BOISE — Legislation to add anti-discrimination protections for gays and transgender people to the Idaho Human Rights Act was introduced in the Senate on Friday as a personal bill by Sen. Maryanne Jordan, D-Boise.
Personal bills don’t require a committee’s OK to be introduced; Friday was the final day for personal bills to be introduced in the Senate.
Jordan’s bill, SB 1015, simply adds four words, “sexual orientation” and “gender identity,” along with definitions, to the state’s existing anti-discrimination law, which covers discrimination in employment, housing, education and more.
Jordan said most of her Democratic colleagues in the House and Senate are signing on as co-sponsors of the bill. “We’ve gone two years without reintroducing this legislation,” Jordan told the Idaho Press. “I know that several folks have tried to craft something that they describe as a compromise, but we have not seen anything come forward. And when it comes to rights that are equal for everyone, I struggle with the idea of compromise.”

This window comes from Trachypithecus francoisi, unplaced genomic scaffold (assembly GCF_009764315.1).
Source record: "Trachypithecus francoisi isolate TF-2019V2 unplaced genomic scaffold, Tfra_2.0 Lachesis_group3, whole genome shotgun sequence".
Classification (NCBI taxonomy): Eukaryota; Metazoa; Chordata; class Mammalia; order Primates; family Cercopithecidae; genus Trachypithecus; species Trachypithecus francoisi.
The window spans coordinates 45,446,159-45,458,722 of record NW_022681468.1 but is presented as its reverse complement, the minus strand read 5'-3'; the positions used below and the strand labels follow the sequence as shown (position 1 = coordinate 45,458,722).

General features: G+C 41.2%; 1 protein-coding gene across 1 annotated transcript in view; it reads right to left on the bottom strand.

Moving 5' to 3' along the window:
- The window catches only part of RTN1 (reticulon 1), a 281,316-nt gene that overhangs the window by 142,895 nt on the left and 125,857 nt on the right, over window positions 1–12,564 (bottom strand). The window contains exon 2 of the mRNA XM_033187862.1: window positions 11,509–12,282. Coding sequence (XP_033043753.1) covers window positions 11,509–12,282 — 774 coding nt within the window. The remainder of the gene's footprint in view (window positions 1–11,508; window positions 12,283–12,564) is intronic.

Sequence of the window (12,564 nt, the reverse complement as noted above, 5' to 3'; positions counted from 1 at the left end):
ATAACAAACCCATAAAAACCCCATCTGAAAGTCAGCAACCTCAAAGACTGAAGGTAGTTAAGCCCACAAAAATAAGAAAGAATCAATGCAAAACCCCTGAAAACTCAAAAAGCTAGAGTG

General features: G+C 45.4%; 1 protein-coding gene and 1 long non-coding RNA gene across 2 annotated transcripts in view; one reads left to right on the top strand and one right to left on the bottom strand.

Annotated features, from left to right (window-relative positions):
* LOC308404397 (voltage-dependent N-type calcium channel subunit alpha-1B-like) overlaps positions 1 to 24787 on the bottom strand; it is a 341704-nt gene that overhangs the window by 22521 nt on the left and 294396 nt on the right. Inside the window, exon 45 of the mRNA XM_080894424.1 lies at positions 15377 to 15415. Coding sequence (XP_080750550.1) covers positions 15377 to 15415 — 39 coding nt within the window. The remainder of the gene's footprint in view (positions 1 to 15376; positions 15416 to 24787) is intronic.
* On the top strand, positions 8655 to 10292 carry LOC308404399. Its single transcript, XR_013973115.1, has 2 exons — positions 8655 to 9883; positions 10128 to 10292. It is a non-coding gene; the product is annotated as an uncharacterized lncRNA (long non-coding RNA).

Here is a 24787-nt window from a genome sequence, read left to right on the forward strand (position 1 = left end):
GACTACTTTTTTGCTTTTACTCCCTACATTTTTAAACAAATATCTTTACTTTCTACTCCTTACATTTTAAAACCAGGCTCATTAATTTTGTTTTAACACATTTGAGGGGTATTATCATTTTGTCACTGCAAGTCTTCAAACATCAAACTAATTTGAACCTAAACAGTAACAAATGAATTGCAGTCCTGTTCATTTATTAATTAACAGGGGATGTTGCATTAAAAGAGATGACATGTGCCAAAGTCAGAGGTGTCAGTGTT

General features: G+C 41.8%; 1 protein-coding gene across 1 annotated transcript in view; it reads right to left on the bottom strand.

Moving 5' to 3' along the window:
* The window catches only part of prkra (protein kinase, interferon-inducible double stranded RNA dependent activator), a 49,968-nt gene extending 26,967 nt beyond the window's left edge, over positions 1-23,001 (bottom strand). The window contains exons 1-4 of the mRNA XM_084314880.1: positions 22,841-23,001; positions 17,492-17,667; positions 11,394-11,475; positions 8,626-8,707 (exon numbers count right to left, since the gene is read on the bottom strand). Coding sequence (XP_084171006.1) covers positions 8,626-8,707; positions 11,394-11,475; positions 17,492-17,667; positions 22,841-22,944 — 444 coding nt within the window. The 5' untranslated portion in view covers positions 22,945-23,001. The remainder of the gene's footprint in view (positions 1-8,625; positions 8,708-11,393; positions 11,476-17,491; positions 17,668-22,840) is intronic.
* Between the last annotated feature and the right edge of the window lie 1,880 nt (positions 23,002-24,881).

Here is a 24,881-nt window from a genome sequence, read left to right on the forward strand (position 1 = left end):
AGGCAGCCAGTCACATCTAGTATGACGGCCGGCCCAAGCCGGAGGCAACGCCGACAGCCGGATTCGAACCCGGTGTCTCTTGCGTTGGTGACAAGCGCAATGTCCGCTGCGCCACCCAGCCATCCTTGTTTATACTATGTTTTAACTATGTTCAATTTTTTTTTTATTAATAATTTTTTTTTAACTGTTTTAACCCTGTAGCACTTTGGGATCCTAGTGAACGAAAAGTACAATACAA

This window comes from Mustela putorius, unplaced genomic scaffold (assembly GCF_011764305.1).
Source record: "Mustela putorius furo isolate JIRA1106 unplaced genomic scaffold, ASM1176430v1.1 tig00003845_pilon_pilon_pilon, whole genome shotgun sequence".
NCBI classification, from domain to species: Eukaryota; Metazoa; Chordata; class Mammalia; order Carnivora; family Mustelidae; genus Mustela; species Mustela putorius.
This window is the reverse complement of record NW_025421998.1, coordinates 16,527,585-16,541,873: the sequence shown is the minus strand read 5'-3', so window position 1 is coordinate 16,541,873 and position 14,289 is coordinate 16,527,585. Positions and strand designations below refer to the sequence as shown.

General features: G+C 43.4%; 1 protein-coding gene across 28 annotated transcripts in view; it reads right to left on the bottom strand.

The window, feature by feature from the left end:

She noted, “We have protections that are in this legislation (the existing Human Rights Act) already for age, religion, race, etc. I’m not comfortable with legislation that continues to allow discriminatory practices.”
Idaho is one of just 17 states with no such protections from gender or sexual orientation discrimination in state law, though more than a dozen Idaho cities have passed local anti-discrimination ordinances. Outside of those cities, Idahoans still can legally be fired from their jobs or evicted from their homes simply because they’re gay.
“My goal is to have a hearing,” Jordan said. “It’s been four years since we had a hearing. We have a whole lot of new legislators here, and more cities have passed ordinances. I think it’s time to have the conversation again.”
On Monday, about 200 protesters, including local clergy members, filled the Capitol to call for Idaho to “add the words” to the Human Rights Act. Many of the protesters held signs telling the stories of gay and transgender Idahoans who have been denied housing, fired from jobs, or even assaulted because of their sexual orientation.